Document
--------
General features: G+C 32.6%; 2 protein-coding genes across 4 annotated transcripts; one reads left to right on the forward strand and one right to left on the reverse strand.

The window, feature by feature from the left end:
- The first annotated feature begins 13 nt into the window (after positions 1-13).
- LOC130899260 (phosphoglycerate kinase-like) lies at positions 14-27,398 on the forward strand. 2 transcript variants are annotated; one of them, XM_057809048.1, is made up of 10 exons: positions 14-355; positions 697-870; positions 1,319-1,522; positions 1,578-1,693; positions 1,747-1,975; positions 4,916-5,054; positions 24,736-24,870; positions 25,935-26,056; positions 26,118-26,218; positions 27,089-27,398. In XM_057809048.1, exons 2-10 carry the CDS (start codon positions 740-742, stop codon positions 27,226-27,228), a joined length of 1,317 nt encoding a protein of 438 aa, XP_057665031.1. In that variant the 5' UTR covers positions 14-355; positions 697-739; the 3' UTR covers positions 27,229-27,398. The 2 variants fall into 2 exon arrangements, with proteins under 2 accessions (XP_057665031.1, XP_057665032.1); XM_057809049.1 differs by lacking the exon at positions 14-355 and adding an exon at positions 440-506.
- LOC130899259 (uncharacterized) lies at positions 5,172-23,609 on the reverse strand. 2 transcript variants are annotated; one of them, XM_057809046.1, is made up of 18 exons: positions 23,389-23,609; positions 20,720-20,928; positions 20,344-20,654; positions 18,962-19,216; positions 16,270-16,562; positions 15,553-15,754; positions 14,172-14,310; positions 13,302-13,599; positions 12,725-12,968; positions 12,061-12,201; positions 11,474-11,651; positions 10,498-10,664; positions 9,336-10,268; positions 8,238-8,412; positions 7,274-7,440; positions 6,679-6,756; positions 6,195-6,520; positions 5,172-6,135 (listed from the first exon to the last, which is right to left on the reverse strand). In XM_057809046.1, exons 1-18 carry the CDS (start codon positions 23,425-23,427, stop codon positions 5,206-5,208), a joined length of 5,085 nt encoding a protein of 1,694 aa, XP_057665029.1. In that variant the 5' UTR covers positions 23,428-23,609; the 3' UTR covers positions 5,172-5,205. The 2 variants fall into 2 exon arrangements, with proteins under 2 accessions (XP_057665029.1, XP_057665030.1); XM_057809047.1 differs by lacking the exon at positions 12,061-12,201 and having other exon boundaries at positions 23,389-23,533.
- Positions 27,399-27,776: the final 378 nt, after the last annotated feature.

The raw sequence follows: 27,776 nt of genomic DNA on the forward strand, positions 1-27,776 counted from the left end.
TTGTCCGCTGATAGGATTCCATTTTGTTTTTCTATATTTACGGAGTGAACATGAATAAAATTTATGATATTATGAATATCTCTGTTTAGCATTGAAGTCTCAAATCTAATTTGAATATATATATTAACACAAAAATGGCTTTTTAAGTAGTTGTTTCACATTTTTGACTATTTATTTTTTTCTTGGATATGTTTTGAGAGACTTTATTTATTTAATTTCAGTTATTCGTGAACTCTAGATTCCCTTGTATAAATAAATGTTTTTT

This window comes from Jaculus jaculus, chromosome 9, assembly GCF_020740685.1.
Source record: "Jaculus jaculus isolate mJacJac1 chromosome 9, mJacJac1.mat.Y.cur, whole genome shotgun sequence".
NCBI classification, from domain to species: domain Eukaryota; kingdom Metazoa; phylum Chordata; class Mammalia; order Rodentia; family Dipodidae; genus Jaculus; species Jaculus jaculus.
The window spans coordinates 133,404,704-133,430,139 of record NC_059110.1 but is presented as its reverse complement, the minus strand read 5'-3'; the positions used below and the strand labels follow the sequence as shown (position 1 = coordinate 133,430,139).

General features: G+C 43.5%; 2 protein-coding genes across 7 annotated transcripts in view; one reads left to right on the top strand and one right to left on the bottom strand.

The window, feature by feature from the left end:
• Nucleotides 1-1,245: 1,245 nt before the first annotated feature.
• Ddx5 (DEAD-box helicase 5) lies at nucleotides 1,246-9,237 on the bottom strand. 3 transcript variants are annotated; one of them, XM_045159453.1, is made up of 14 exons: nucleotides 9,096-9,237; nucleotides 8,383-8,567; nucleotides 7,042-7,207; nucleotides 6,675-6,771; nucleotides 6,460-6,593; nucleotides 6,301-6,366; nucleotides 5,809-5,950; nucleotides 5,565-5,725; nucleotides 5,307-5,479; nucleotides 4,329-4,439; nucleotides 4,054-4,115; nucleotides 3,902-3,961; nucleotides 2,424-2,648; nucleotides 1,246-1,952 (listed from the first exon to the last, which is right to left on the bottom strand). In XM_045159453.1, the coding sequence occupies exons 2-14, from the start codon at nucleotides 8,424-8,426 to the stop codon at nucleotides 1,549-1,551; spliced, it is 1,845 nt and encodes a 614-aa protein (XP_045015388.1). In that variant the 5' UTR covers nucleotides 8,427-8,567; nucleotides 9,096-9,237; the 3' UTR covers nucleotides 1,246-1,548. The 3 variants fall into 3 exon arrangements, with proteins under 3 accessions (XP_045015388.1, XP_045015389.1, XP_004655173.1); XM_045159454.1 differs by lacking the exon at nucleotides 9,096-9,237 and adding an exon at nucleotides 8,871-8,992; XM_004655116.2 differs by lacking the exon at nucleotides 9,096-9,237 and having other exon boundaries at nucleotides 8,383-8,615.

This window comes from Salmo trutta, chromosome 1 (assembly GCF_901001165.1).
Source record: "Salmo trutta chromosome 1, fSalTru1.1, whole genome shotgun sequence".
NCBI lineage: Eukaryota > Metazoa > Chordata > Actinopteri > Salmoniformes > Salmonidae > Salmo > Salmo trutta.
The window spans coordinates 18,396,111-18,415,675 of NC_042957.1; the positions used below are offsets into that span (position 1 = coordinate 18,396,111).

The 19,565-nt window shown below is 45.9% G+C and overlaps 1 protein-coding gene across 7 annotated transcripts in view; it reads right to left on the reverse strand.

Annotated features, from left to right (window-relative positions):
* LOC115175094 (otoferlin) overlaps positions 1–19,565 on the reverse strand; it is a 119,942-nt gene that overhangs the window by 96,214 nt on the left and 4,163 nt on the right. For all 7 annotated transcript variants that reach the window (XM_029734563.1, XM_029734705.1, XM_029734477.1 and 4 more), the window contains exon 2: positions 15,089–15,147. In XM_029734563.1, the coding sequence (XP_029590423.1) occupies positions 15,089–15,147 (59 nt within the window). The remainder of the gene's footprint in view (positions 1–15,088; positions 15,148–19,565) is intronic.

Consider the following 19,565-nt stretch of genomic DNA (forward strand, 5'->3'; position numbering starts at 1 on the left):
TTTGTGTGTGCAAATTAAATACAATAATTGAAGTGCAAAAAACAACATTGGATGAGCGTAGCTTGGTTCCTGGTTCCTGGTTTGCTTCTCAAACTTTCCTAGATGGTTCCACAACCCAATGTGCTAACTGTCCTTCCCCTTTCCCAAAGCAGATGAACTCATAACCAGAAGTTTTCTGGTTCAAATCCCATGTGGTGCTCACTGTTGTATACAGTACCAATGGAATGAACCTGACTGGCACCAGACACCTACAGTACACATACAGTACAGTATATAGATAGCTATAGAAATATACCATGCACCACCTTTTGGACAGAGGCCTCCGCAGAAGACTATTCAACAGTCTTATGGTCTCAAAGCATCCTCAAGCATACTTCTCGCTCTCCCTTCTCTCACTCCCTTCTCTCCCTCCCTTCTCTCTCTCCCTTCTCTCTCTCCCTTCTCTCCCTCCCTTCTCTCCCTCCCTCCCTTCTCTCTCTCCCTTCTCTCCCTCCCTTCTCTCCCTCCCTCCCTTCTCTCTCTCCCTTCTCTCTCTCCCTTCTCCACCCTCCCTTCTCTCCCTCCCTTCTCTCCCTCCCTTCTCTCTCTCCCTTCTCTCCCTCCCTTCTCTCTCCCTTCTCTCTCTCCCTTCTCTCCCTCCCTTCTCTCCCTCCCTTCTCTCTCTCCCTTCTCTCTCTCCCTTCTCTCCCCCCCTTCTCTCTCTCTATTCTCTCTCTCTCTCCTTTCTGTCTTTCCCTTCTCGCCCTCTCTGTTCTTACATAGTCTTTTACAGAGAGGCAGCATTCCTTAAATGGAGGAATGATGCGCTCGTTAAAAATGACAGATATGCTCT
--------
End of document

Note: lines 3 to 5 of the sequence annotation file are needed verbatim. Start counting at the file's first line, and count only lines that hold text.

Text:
- The first annotated feature begins 13 nt into the window (after positions 1-13).
- LOC130899260 (phosphoglycerate kinase-like) lies at positions 14-27,398 on the forward strand. 2 transcript variants are annotated; one of them, XM_057809048.1, is made up of 10 exons: positions 14-355; positions 697-870; positions 1,319-1,522; positions 1,578-1,693; positions 1,747-1,975; positions 4,916-5,054; positions 24,736-24,870; positions 25,935-26,056; positions 26,118-26,218; positions 27,089-27,398. In XM_057809048.1, exons 2-10 carry the CDS (start codon positions 740-742, stop codon positions 27,226-27,228), a joined length of 1,317 nt encoding a protein of 438 aa, XP_057665031.1. In that variant the 5' UTR covers positions 14-355; positions 697-739; the 3' UTR covers positions 27,229-27,398. The 2 variants fall into 2 exon arrangements, with proteins under 2 accessions (XP_057665031.1, XP_057665032.1); XM_057809049.1 differs by lacking the exon at positions 14-355 and adding an exon at positions 440-506.
- LOC130899259 (uncharacterized) lies at positions 5,172-23,609 on the reverse strand. 2 transcript variants are annotated; one of them, XM_057809046.1, is made up of 18 exons: positions 23,389-23,609; positions 20,720-20,928; positions 20,344-20,654; positions 18,962-19,216; positions 16,270-16,562; positions 15,553-15,754; positions 14,172-14,310; positions 13,302-13,599; positions 12,725-12,968; positions 12,061-12,201; positions 11,474-11,651; positions 10,498-10,664; positions 9,336-10,268; positions 8,238-8,412; positions 7,274-7,440; positions 6,679-6,756; positions 6,195-6,520; positions 5,172-6,135 (listed from the first exon to the last, which is right to left on the reverse strand). In XM_057809046.1, exons 1-18 carry the CDS (start codon positions 23,425-23,427, stop codon positions 5,206-5,208), a joined length of 5,085 nt encoding a protein of 1,694 aa, XP_057665029.1. In that variant the 5' UTR covers positions 23,428-23,609; the 3' UTR covers positions 5,172-5,205. The 2 variants fall into 2 exon arrangements, with proteins under 2 accessions (XP_057665029.1, XP_057665030.1); XM_057809047.1 differs by lacking the exon at positions 12,061-12,201 and having other exon boundaries at positions 23,389-23,533.